Cold Calling for Women -- Part 2
By Wendy Weiss
Who doesn't need a little encouragement once in a while when they pick up the phone to call new sales prospects. Cold Calling for Women, by Wendy Weiss, is packed with practical tips on how to rehearse what you want to say, how to get a prospect on the phone, and how to keep his attention. Although Weiss has aimed her thoughts at women, her suggestions are pretty gender-neutral.
The following excerpt is from Chapter 15.
Tip No. 9 Give your prospect your complete attention. People buy from people they like and people with whom they are comfortable. In the same way, your prospects schedule meetings with people with whom they like and are comfortable. So be courteous, be genuine, and listen! When your prospect tells you of her concerns, try to repeat them back to her. This does two things, it shows your prospect that you are listening and makes sure that you get it right! If you do not, your prospect can correct you and then you will get it right!
Tip No. 10 Think of your prospect as someone you know, someone who is open and interested.
Tip No. 11 Use directed words. For example, when you ask to speak with your prospect, say: "Jane Jones, please." and not "May I speak with Jane Jones?" The first sentence conveys authority, the second asks permission. Another example: ask, "Whom should I speak with?" and not "Do you know whom I should speak with?" Again, the first conveys authority. In the second sentence, the response could simply be "yes" or "no."
Tip No. 12 Whether trying to ascertain a good time to call your prospect back or trying to schedule a meeting, it is a good idea to give alternate choices. "Is this afternoon good or would tomorrow morning be better?" It is much easier for your prospect to decide when rather than whether.
Tip No. 13 Call when the prospect is in. Call when you know you can reach the prospect. Early, late, lunchtime.... Call when the secretary said to call back.
Tip No. 14 Keep adding new telephone numbers to your list. You do not want to keep calling the same numbers over and over. You want to keep adding telephone numbers so that you are calling a mix of new leads and older leads.
Tip No. 15 If you keep reaching a secretary or assistant, do not call more than three times a day. This is one reason to keep adding new names to your list. If you keep reaching voice mail, however, you can call as often as you wish.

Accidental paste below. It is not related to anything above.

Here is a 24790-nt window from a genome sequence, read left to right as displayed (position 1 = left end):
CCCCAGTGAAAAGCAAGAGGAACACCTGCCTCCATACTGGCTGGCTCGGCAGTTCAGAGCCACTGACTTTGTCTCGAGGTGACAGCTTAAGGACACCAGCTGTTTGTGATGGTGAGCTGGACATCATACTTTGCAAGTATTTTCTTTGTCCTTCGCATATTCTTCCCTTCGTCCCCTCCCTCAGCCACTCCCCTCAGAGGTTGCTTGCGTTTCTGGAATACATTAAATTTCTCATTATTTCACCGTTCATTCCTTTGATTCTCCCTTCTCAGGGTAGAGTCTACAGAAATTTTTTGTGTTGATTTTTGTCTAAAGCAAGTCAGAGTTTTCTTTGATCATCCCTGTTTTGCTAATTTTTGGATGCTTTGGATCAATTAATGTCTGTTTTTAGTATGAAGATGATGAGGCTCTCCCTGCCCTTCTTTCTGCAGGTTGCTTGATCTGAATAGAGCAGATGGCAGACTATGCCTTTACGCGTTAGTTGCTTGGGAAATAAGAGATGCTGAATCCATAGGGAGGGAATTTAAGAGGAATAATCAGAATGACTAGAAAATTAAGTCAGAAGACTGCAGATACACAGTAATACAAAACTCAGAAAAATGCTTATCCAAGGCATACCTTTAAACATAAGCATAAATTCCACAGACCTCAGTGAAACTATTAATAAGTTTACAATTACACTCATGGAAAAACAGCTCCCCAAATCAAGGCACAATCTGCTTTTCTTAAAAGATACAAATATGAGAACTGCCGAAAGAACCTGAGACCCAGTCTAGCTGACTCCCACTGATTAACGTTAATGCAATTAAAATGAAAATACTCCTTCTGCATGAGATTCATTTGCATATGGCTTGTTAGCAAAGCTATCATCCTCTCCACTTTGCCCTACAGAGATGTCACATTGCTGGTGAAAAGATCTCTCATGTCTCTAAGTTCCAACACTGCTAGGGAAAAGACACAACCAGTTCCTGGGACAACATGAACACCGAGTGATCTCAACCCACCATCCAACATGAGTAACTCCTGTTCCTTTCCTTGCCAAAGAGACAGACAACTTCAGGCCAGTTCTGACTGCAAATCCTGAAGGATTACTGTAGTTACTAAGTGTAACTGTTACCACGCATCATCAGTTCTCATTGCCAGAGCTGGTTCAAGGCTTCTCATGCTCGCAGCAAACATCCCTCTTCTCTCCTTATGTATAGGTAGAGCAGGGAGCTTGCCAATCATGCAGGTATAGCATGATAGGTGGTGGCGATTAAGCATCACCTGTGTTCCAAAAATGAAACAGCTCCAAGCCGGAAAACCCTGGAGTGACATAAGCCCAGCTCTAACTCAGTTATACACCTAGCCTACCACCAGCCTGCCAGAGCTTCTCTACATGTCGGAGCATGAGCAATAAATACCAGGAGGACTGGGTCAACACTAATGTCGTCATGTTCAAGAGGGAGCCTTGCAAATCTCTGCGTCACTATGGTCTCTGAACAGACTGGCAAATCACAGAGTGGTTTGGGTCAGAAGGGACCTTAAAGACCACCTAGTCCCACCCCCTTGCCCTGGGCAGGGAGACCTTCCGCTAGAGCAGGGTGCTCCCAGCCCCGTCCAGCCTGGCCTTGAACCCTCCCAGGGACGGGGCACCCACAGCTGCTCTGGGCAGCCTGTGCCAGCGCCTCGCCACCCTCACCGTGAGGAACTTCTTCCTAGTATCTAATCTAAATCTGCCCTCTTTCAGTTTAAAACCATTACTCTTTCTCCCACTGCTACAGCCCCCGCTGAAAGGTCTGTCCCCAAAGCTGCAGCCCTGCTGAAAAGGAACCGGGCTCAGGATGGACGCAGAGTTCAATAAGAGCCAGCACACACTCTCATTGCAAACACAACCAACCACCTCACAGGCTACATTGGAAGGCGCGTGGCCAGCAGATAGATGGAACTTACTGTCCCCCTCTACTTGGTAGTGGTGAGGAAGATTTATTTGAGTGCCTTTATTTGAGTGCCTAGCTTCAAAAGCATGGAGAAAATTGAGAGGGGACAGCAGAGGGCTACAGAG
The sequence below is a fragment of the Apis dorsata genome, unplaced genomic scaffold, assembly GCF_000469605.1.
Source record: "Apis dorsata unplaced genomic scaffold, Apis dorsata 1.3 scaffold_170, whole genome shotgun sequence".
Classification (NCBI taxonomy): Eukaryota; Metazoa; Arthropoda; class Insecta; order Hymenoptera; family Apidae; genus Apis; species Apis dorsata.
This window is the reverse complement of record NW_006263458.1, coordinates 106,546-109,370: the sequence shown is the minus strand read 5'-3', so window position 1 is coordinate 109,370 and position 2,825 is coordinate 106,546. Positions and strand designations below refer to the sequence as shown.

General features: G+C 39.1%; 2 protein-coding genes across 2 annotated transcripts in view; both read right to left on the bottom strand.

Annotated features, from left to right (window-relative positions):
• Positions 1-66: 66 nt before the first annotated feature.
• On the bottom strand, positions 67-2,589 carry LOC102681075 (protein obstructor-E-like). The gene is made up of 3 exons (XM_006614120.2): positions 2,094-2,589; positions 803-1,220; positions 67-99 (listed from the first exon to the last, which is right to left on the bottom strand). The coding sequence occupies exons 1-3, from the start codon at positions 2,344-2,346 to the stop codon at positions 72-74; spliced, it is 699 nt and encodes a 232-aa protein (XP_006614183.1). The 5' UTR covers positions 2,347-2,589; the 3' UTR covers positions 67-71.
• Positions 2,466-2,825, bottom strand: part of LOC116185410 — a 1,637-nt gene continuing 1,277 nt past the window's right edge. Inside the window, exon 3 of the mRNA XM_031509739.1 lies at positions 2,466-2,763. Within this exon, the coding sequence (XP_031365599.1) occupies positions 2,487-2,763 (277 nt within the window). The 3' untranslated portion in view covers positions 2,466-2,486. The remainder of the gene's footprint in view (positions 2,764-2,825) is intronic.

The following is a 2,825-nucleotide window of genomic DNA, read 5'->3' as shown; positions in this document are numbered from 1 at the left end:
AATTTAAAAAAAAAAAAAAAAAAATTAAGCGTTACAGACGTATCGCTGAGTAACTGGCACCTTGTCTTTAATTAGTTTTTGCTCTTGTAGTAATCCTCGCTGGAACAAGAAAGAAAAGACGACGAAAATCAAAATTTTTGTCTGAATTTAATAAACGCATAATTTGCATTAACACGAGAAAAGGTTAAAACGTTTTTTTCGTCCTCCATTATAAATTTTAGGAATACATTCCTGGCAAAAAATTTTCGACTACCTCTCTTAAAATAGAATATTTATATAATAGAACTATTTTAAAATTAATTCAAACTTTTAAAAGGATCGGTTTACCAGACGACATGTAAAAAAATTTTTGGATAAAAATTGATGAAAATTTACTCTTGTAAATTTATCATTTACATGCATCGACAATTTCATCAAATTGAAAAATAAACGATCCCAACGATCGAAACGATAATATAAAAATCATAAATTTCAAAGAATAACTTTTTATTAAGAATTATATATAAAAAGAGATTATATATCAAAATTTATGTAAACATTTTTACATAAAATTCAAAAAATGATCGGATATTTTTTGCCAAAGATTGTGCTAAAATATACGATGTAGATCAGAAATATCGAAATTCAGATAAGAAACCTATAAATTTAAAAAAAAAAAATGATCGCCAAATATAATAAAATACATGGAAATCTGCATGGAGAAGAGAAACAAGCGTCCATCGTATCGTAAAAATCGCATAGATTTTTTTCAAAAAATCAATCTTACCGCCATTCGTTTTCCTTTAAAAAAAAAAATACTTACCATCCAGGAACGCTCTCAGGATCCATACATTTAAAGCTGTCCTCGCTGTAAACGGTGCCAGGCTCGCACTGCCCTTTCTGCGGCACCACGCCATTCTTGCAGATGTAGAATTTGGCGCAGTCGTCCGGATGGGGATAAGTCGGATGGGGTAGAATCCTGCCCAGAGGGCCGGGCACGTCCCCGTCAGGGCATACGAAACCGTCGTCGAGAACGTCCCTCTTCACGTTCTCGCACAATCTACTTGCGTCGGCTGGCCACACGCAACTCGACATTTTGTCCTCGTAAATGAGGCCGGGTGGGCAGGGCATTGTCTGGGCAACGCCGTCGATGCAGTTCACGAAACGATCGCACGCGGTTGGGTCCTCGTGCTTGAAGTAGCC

Tip No. 16 Write everything down, or enter the information in your database. The better your records, the easier your calls will be.
Tip No. 17 If you are put on hold at the switchboard, go to another call. If you are actually holding for your prospect and you've been on hold for a while, you can hang up then call back. Say, "I was holding for (prospect's name) and I was disconnected -- Is she available?" This way you'll either get through to your prospect or find out when to call back.
Tip No. 18 When setting up meetings for someone else, you can say things about them that they cannot. Don't be afraid to gush. Point out all relevant personality traits; "She is so talented," "She is so down-to-earth," "She really understands this business." You get the idea. Coming from a second party, these types of statements are very powerful. If you say them about yourself, however, you simply sound like a braggart.
Tip No. 19 Handling automated telephone-answering systems. When you encounter the type that is sometimes used to replace the receptionists (dial 1 for this, 2 for that...), try reach a human. Dial 0 for Operator and try, "Before you connect me..." or randomly dial numbers until you reach a person. Identify yourself and say, "I'm hoping you can help me... I need to reach... Who would that be?"
Tip No. 20 After a success, keep calling!
Tip No. 21 Take a break when you need one. There is no sense in blowing leads simply because you are tired. You must, of course, distinguish between a legitimate need for a break and just trying to put off making calls.
Tip No. 22 Be persistent! Keep making telephone calls.
Excerpted from Cold Calling for Women: Opening Doors & Closing Sales, by Wendy Weiss. ©Copyright 2000 Wendy Weiss. Reprinted with permission of the publisher D.F.D. Publications Inc.